Helping another person move into a new position is often thought of as primarily a training function. If we can only get the new person to have the right knowledge, they can get on with the job. Thus, orientation programs in most organizations are times to give input on organizational policies/procedures and a few basic skills.
While effective onboarding will use training and input, that effort is only the beginning. Quality onboarding helps a person to transition from one role or position to a new one. This is particularly true for team, country or area leaders.
Consider these transitions that a new field leader commonly faces:
- From being responsible for one’s own ministry to facilitating the ministries of others
- From a direct ministry focus to an indirect ministry focus
- From concentrating on one challenging role to harmonizing multiple roles with compounded demands
- From being concerned primarily about one’s own spiritual vitality to being concerned with the spiritual vitality of individuals with different personalities and traditions
- From being part of a group to being the leader of a group with multifaceted responsibilities
- From having measured freedom to state one’s own mind to being aware of the power of the new role and thus the need to take care in one’s actions or use of words, whether spoken or written
In the accepting a new field leader’s role, a person typically navigates the following stages (from Transition Model by Dave Pollock – Interaction International):
- Stability and Engagement: Life in the former ministry role has routine, relationships and significance. Leaving such a role means exiting many knowns, whether they are positive or negative.
- Leaving: Certain responsibilities and relationships are left behind when the new field leader role is assumed, even if it is part-time. Loose ends must be tied up, and former responsibilities delegated, some which the person cherished. During this stage the person grieves the losses even if one is excited about the new role. Relocation is possible, with all the potential ramifications for oneself and the family. Doubts creep in, and personal reassessment often follows.
- Chaos: The first days in the new position may be filled with disorder, confusion, and ambiguity. Many new details must be assimilated and learned. Even the most level-headed person can be thrown into confusion.
- Entering: After the first few days of becoming oriented, the realities of new responsibilities become clearer. Some aspects are delightful. Others are stressful and complex. But they won’t go away and are not someone else’s challenges. So the learning curve for surviving in order to thrive begins in earnest.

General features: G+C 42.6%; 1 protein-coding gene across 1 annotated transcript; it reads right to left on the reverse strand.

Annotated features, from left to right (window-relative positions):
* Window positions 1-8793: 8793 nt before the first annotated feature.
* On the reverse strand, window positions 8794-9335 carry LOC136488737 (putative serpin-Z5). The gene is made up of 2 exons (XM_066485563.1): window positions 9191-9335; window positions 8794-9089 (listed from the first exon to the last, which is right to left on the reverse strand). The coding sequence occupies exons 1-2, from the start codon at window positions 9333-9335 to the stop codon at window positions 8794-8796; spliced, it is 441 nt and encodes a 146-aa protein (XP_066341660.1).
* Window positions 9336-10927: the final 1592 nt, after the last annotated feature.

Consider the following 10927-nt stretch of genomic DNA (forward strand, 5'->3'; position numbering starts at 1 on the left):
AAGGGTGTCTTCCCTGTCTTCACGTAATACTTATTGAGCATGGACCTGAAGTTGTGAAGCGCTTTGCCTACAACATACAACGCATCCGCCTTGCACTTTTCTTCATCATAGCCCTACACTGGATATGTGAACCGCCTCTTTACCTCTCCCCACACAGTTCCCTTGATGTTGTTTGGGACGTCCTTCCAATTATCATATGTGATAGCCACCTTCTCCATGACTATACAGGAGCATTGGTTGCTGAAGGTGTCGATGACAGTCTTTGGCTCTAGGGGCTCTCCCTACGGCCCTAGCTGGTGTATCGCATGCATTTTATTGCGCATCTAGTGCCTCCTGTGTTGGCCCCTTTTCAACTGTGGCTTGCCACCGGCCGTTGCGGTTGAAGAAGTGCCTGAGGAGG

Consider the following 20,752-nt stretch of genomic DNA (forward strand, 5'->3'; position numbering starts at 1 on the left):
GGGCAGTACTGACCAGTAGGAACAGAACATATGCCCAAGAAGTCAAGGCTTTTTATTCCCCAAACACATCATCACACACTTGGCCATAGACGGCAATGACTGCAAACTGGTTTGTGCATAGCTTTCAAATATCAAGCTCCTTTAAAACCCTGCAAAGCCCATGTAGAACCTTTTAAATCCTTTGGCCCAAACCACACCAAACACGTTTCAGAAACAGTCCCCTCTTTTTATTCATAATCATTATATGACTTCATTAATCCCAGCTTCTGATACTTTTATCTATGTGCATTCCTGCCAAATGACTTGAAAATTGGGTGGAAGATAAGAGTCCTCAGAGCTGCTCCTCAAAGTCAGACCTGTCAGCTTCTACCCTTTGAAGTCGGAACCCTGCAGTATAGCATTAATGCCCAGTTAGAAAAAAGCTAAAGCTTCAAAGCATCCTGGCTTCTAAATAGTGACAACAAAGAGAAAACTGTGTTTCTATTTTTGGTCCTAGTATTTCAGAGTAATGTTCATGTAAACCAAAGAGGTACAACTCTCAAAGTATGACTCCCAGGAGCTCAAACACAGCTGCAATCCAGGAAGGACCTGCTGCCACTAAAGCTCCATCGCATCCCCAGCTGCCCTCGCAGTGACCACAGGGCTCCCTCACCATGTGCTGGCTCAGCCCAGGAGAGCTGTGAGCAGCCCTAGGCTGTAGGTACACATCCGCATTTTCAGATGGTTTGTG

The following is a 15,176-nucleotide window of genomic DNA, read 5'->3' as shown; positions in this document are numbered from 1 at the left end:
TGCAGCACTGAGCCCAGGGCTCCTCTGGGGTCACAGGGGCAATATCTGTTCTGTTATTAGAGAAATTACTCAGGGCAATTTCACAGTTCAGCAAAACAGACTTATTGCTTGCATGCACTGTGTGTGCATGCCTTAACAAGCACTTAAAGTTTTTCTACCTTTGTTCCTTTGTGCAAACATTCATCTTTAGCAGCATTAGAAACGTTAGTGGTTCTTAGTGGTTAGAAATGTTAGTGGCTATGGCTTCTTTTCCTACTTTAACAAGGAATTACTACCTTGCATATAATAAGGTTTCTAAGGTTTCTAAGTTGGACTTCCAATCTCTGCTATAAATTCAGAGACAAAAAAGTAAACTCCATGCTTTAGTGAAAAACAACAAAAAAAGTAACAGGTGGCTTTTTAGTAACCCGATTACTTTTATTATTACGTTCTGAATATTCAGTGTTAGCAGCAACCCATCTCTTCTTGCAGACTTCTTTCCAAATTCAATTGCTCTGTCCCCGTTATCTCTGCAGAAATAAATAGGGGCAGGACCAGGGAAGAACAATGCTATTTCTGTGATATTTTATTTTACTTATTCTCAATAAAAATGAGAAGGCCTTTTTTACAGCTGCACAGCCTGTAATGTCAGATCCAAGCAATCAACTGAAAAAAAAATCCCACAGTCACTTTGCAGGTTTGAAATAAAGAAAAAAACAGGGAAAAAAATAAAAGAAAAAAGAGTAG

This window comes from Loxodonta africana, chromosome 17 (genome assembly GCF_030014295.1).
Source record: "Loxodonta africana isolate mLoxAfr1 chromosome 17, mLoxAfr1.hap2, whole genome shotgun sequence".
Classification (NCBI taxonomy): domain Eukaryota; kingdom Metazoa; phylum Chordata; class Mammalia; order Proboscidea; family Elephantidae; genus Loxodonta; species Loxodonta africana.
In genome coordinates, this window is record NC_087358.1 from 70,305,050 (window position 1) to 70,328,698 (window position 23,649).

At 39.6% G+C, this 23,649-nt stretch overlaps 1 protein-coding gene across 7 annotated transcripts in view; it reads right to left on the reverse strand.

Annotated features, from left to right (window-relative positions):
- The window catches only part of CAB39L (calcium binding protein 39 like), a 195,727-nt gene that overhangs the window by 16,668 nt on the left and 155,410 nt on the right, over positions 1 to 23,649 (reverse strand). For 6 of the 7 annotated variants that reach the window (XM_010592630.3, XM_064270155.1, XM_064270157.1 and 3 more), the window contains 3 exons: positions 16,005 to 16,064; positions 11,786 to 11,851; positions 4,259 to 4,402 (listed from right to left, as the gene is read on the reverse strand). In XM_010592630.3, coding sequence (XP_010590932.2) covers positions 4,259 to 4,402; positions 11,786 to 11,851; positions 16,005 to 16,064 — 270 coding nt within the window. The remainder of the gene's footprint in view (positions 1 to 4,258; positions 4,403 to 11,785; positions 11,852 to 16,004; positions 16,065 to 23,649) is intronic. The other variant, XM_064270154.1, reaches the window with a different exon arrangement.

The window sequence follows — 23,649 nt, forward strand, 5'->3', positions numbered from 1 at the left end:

- Re-engagement: After some time, a rhythm and routine develop. Relationships are developed. The new leader begins to feel at home. Re-engagement often occurs in the second year of the assignment. The new leader knows what to expect from the organization and from others. Realistic plans can now be laid to facilitate personal balance, joy and family life.
In all of the above stages training and input can be important. But new field leaders also need times of personal retreat, reflection and meditation. Additionally, they need supervisors who can share perspectives and insights that are on target for present realities. And of course, encouragement and a listening ear are vital. Fellow field leaders (peer groups), coaches, and mentors are also important. Having access to resources on leadership, management and team development can facilitate growth and effective service. And an annual review can provide a time to make sense of the past and plan for the future.
So while training and input are a vital part of any onboarding process, the integrating theme is providing assistance to new field leaders so they can effectively serve as soon as possible. As the saying goes, “easy to say, tough to do.” But if you have a general outline of key transitional issues and resources, it becomes much easier to individualize the help for a specific person entering a specific field leader situation.
Some of you may have been doing this kind of onboarding, congratulations. Please share your program and insights. If this is new to you, you might have questions. Use the comment section below for either.